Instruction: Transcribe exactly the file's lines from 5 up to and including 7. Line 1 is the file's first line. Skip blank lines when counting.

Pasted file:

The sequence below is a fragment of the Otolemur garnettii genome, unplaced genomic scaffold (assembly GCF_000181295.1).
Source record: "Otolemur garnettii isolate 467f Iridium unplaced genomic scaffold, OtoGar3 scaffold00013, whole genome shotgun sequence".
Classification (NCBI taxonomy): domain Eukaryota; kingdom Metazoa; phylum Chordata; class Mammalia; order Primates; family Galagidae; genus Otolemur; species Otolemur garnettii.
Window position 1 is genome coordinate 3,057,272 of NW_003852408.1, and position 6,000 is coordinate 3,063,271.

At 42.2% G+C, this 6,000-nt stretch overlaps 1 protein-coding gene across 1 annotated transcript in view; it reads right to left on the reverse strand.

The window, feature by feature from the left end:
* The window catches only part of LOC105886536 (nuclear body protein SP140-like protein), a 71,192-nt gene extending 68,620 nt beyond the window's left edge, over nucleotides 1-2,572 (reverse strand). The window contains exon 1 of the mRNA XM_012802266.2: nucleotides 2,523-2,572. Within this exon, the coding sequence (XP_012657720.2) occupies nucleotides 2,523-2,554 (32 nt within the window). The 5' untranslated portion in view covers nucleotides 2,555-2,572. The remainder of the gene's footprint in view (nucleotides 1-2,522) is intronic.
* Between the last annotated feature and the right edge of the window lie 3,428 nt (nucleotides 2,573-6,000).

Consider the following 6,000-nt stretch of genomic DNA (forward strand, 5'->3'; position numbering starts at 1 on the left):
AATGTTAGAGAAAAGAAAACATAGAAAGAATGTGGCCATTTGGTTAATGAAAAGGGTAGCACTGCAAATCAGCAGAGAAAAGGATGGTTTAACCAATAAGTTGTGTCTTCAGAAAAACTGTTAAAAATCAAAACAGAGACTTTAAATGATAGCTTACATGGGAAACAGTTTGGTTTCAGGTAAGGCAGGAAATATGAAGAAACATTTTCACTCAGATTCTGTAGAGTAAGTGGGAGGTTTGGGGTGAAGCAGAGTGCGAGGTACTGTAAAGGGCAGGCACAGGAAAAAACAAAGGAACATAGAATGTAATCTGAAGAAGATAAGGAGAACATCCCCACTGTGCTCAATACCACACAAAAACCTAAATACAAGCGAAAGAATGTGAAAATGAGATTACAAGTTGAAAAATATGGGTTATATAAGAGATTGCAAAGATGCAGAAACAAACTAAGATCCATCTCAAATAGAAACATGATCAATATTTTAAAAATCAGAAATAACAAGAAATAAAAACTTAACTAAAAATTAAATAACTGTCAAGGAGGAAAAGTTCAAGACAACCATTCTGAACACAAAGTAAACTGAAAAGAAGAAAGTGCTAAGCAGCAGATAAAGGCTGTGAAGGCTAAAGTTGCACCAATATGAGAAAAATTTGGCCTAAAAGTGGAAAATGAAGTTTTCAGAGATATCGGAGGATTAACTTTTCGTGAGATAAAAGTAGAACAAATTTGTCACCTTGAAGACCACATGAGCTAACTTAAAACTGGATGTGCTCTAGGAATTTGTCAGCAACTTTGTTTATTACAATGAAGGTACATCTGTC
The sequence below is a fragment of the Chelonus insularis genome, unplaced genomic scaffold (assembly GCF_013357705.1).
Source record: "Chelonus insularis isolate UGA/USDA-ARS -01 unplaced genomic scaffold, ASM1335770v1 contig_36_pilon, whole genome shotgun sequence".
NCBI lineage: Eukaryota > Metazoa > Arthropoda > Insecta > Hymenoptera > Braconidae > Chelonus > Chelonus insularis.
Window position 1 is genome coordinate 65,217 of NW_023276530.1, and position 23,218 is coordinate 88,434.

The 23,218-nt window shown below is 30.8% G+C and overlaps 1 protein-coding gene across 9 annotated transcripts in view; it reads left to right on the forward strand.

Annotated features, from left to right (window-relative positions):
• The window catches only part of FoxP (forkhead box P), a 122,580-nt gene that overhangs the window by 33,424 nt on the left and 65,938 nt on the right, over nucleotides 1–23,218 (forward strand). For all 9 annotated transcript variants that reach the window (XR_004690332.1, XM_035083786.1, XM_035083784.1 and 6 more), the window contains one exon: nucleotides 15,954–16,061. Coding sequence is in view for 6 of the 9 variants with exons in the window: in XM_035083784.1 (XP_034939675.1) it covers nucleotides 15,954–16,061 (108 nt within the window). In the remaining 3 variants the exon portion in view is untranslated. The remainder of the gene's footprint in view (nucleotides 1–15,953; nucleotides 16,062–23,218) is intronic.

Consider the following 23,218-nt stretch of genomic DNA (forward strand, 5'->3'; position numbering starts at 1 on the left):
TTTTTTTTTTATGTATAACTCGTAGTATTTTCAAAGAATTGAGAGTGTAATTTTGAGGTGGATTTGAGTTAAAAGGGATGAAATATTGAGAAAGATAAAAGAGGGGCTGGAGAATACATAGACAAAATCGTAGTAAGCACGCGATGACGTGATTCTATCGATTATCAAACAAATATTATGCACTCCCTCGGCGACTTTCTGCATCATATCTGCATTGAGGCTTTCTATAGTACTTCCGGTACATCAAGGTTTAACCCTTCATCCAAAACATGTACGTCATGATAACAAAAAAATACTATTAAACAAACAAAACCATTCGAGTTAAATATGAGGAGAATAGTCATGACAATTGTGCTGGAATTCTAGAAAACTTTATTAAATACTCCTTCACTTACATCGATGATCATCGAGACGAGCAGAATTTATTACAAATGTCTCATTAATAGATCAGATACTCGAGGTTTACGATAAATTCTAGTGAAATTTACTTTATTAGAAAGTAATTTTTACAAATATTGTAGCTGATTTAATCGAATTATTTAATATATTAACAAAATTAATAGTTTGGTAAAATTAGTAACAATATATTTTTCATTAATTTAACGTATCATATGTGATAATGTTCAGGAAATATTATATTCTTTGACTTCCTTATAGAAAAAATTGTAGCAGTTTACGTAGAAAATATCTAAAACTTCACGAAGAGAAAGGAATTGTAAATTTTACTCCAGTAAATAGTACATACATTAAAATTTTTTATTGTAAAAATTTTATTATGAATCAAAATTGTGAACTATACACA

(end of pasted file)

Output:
At 42.2% G+C, this 6,000-nt stretch overlaps 1 protein-coding gene across 1 annotated transcript in view; it reads right to left on the reverse strand.

The window, feature by feature from the left end:
* The window catches only part of LOC105886536 (nuclear body protein SP140-like protein), a 71,192-nt gene extending 68,620 nt beyond the window's left edge, over nucleotides 1-2,572 (reverse strand). The window contains exon 1 of the mRNA XM_012802266.2: nucleotides 2,523-2,572. Within this exon, the coding sequence (XP_012657720.2) occupies nucleotides 2,523-2,554 (32 nt within the window). The 5' untranslated portion in view covers nucleotides 2,555-2,572. The remainder of the gene's footprint in view (nucleotides 1-2,522) is intronic.